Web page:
2 Dec 2020

Cambridge Introductions to Music: Renaissance Polyphony

Cambridge Introductions to Music: Renaissance Polyphony
Fabrice Fitch

The Cambridge Introductions to Music have quickly established themselves as a bridge for undergraduates seeking a deeper dive into essential topics. This is the eighth of nine titles on their website, and of the three I have read (the others being Gregorian Chant by David Hiley and The Sonata by Thomas Thomas Schmidt-Beste) I find the format superb: well targeted, generously detailed and unapologetically demanding. As the collection grows, I hope it will also carve out a niche with music-literate audiences. In this latest addition, Renaissance Polyphony, Fabrice Fitch offers a tightly focused overview with only occasional diversions into other forms of Renaissance music and ‘new cultural history.’ [...] The result is the sort of book we all really needed when we were undergraduates, a genuinely interesting but calm ordering of essential topics that will spark interest in Renaissance Polyphony at each turn. In fact, Renaissance music studies is now a richly represented field and Fitch’s powerful short volume will offer something unique alongside the Cambridge histories of fifteenth and sixteenth century music as well as Richard Freedman’s Music in the Renaissance (Norton’s Western Music in Context series) to name a few.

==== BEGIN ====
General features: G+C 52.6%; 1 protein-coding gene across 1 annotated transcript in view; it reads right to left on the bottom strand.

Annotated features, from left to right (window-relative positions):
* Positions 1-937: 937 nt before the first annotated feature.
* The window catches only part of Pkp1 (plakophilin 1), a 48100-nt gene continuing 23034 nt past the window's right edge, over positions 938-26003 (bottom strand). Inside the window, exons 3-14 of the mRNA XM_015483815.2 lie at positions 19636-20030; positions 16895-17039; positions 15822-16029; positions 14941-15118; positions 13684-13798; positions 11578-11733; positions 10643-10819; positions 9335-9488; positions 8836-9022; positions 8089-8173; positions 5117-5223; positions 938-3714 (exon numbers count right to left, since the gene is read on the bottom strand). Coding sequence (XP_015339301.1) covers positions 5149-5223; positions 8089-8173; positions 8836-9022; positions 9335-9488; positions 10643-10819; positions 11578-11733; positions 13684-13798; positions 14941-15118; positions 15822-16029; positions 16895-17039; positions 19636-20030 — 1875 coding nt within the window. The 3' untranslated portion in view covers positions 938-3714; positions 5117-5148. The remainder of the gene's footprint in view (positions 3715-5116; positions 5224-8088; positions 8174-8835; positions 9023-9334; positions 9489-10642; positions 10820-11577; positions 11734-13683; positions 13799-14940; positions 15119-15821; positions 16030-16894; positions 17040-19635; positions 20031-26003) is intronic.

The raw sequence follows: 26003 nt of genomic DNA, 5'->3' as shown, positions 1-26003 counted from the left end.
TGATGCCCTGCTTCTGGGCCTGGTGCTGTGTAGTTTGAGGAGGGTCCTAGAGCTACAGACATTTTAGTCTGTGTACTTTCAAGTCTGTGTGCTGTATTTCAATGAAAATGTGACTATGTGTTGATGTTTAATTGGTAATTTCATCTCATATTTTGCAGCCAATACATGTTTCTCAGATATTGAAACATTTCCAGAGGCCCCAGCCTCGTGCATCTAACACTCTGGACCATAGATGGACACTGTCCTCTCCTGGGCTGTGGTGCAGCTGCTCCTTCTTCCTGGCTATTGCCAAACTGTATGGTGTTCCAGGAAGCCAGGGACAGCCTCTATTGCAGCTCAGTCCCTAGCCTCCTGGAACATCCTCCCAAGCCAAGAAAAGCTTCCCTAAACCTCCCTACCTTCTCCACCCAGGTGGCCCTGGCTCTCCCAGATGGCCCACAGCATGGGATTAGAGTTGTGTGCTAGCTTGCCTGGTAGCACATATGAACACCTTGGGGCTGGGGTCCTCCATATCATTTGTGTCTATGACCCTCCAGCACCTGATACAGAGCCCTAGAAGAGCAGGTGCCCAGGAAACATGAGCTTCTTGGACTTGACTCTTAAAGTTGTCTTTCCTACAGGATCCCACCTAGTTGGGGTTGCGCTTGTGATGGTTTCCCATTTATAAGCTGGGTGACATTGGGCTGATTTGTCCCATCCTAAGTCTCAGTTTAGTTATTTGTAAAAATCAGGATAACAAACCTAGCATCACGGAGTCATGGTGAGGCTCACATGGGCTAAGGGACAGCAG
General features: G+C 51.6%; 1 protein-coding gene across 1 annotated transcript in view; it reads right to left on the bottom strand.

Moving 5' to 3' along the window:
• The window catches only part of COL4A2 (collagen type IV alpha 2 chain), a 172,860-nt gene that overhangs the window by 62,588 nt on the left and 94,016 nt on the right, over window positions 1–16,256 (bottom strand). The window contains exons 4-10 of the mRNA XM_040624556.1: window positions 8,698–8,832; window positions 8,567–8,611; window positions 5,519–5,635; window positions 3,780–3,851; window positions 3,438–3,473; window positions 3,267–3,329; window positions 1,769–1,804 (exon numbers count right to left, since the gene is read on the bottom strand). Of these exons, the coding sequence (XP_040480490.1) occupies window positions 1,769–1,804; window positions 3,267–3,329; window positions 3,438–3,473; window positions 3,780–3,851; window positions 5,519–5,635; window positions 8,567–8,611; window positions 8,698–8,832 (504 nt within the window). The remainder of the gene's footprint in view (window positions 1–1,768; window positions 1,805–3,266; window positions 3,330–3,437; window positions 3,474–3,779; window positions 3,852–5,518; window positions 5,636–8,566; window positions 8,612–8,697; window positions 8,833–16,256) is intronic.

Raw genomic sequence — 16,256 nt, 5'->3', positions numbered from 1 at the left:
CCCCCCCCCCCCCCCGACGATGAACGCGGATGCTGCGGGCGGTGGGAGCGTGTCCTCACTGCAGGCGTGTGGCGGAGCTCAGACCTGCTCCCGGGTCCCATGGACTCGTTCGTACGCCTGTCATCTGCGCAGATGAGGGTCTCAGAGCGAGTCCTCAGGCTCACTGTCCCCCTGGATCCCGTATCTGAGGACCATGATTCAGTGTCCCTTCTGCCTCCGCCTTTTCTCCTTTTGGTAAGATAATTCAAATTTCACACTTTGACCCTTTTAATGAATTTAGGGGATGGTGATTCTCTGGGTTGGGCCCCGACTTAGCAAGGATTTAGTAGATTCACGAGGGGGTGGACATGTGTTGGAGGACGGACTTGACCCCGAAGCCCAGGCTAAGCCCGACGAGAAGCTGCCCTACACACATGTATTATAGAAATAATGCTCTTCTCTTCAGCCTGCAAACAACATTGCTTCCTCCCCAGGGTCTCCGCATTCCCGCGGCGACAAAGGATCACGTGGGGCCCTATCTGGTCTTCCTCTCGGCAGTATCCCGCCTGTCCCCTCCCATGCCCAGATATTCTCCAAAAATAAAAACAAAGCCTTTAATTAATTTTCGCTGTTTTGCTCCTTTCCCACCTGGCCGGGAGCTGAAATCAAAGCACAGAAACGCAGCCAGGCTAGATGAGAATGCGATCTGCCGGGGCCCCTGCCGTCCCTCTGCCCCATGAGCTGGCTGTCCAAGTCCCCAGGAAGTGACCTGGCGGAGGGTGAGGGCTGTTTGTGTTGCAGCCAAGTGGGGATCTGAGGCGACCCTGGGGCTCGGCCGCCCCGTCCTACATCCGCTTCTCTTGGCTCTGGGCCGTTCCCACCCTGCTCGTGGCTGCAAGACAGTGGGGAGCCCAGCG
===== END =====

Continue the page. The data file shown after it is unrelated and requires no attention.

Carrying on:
To read the full text of this article please visit www.gramophone.co.uk (Dec 2020)

1 Dec 2020

Sheppard: Media vita

Sheppard: Media vita
Choir of New College Oxford, Robert Quinney

There are many reasons why this this new release from the Choir of New College Oxford directed by Robert Quinney will not disappoint, and chief among them are four premiere recordings and a consistently radiant sound with confident, purposeful phrasing. [...]

Lastly, it is pleasing to hear John Sheppard’s monumental Media Vita sounding so rich and full with a memorable countertenor sound. Sad, perhaps, that in our current pandemic the text ‘in the midst of life we are in death’ should strike us so poignantly but thrilling to hear such young voices do justice to one of Sheppard’s finest works.

To read the full text of this article please visit www.gramophone.co.uk (Dec 2020)